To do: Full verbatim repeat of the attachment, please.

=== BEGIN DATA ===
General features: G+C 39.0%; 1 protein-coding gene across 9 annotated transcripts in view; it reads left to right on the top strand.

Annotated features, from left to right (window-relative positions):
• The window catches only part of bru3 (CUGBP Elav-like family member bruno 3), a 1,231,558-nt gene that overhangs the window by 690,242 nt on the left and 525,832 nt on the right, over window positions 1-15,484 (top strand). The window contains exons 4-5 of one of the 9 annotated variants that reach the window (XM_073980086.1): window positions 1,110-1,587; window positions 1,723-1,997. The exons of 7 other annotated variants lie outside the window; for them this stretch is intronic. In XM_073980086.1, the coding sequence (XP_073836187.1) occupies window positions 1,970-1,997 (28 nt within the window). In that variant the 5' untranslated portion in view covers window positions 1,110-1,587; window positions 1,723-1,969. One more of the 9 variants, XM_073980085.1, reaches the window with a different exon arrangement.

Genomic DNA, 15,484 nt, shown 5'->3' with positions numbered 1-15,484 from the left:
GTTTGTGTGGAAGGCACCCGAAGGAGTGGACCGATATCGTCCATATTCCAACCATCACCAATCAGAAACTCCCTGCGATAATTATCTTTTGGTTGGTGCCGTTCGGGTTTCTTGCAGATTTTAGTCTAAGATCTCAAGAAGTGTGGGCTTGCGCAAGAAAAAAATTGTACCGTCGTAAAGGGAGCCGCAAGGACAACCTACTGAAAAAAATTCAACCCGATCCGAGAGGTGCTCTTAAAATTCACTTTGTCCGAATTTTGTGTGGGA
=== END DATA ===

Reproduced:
General features: G+C 39.0%; 1 protein-coding gene across 9 annotated transcripts in view; it reads left to right on the top strand.

Annotated features, from left to right (window-relative positions):
• The window catches only part of bru3 (CUGBP Elav-like family member bruno 3), a 1,231,558-nt gene that overhangs the window by 690,242 nt on the left and 525,832 nt on the right, over window positions 1-15,484 (top strand). The window contains exons 4-5 of one of the 9 annotated variants that reach the window (XM_073980086.1): window positions 1,110-1,587; window positions 1,723-1,997. The exons of 7 other annotated variants lie outside the window; for them this stretch is intronic. In XM_073980086.1, the coding sequence (XP_073836187.1) occupies window positions 1,970-1,997 (28 nt within the window). In that variant the 5' untranslated portion in view covers window positions 1,110-1,587; window positions 1,723-1,969. One more of the 9 variants, XM_073980085.1, reaches the window with a different exon arrangement.

Genomic DNA, 15,484 nt, shown 5'->3' with positions numbered 1-15,484 from the left:
GTTTGTGTGGAAGGCACCCGAAGGAGTGGACCGATATCGTCCATATTCCAACCATCACCAATCAGAAACTCCCTGCGATAATTATCTTTTGGTTGGTGCCGTTCGGGTTTCTTGCAGATTTTAGTCTAAGATCTCAAGAAGTGTGGGCTTGCGCAAGAAAAAAATTGTACCGTCGTAAAGGGAGCCGCAAGGACAACCTACTGAAAAAAATTCAACCCGATCCGAGAGGTGCTCTTAAAATTCACTTTGTCCGAATTTTGTGTGGGA